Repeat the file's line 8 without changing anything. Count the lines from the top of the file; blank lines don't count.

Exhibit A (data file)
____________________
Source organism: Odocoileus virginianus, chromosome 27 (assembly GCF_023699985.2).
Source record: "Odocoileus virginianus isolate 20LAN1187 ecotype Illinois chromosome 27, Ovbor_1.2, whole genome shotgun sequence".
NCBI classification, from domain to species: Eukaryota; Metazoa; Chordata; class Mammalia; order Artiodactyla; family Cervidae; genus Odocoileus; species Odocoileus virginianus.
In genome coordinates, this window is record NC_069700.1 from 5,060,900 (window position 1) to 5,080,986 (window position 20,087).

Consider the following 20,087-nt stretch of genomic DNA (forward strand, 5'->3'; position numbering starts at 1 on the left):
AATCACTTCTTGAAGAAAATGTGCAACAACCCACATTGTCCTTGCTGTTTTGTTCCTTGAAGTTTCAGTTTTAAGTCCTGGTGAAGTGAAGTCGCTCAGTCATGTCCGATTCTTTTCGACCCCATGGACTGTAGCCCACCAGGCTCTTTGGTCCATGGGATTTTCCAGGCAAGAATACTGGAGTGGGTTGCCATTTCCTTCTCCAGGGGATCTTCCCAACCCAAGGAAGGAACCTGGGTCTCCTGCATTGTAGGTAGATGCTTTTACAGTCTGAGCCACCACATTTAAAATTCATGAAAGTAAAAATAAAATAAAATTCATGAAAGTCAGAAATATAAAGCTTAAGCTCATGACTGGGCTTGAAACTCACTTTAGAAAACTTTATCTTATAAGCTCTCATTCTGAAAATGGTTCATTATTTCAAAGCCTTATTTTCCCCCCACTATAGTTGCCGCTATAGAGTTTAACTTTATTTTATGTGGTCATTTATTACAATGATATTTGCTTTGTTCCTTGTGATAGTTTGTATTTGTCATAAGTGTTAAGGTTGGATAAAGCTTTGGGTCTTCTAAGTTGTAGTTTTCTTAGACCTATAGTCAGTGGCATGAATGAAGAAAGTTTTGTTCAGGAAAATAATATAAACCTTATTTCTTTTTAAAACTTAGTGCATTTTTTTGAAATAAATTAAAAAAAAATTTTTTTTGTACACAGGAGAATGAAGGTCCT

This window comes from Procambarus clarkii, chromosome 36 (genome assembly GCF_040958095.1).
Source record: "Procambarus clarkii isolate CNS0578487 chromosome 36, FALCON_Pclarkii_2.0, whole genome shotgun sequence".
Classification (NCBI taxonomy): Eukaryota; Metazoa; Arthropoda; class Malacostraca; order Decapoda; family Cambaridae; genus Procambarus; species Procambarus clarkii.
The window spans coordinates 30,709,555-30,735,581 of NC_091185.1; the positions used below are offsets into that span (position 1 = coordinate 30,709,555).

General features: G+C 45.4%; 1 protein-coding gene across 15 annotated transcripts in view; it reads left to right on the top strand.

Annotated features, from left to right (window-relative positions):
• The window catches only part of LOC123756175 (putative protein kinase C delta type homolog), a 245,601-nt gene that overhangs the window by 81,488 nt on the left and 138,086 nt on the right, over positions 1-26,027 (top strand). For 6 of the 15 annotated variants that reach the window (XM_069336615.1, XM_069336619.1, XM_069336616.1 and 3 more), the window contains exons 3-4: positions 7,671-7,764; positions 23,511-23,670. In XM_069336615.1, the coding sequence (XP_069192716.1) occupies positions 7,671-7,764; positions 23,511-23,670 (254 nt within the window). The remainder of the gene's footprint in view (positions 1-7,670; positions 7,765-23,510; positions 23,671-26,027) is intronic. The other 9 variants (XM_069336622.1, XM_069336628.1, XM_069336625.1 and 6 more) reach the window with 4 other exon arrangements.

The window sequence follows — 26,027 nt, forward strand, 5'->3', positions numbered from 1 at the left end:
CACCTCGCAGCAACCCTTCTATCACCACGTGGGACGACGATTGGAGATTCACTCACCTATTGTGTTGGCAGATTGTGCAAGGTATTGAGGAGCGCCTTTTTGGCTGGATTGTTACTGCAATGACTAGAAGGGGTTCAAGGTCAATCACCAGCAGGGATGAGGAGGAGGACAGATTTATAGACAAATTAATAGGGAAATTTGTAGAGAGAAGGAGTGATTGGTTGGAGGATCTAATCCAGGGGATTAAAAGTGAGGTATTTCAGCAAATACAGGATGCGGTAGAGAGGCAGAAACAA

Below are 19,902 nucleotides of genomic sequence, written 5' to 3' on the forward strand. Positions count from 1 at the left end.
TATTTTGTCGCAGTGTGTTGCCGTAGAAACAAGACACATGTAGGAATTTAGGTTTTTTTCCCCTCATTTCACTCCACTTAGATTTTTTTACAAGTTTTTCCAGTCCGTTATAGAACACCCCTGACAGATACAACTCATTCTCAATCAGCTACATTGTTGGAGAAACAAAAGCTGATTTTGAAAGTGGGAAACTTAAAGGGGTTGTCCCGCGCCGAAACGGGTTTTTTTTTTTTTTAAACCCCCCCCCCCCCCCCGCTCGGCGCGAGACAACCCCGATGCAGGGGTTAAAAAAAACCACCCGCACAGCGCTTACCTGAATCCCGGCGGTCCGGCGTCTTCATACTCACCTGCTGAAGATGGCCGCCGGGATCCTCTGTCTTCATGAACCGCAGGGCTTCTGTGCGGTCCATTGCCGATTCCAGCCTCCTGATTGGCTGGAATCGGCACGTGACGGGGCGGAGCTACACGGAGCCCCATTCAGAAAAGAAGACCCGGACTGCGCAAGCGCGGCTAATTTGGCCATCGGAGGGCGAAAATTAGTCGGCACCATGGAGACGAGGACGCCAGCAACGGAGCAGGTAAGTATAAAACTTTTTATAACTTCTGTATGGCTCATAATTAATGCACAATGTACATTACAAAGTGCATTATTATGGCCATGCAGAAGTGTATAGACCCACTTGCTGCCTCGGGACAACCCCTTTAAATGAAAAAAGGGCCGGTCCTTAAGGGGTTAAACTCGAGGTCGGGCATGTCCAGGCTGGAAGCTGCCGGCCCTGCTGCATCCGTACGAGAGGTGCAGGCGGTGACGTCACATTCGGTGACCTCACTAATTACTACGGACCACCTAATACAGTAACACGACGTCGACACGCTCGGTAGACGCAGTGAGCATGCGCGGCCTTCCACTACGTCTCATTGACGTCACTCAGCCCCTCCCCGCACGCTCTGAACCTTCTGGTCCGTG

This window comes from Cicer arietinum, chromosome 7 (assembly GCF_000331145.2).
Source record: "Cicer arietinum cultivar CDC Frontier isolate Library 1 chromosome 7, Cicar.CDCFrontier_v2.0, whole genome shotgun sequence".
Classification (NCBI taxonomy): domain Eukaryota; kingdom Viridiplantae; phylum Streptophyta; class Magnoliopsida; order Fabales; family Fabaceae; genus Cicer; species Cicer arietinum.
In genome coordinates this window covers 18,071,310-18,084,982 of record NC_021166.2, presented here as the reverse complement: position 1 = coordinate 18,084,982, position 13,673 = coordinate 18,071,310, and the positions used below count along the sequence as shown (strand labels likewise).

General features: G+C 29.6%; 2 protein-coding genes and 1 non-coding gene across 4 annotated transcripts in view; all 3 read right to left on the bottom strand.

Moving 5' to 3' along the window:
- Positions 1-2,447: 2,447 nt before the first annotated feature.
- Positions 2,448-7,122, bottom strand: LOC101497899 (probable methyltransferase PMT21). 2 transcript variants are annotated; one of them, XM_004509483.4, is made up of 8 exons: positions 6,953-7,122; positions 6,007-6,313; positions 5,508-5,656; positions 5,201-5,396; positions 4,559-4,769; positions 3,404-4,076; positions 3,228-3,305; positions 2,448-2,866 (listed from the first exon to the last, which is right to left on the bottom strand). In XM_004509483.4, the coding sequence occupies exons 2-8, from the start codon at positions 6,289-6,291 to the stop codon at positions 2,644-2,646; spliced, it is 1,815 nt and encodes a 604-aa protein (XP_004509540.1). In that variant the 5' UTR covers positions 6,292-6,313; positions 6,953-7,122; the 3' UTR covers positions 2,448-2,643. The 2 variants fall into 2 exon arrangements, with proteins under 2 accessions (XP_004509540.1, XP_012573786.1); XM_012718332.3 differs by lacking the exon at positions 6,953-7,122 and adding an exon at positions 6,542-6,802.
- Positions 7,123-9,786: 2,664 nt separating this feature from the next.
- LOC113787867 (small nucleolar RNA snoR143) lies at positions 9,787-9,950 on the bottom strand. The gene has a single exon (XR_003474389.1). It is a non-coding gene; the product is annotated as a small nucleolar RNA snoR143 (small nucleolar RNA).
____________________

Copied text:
Source record: "Procambarus clarkii isolate CNS0578487 chromosome 36, FALCON_Pclarkii_2.0, whole genome shotgun sequence".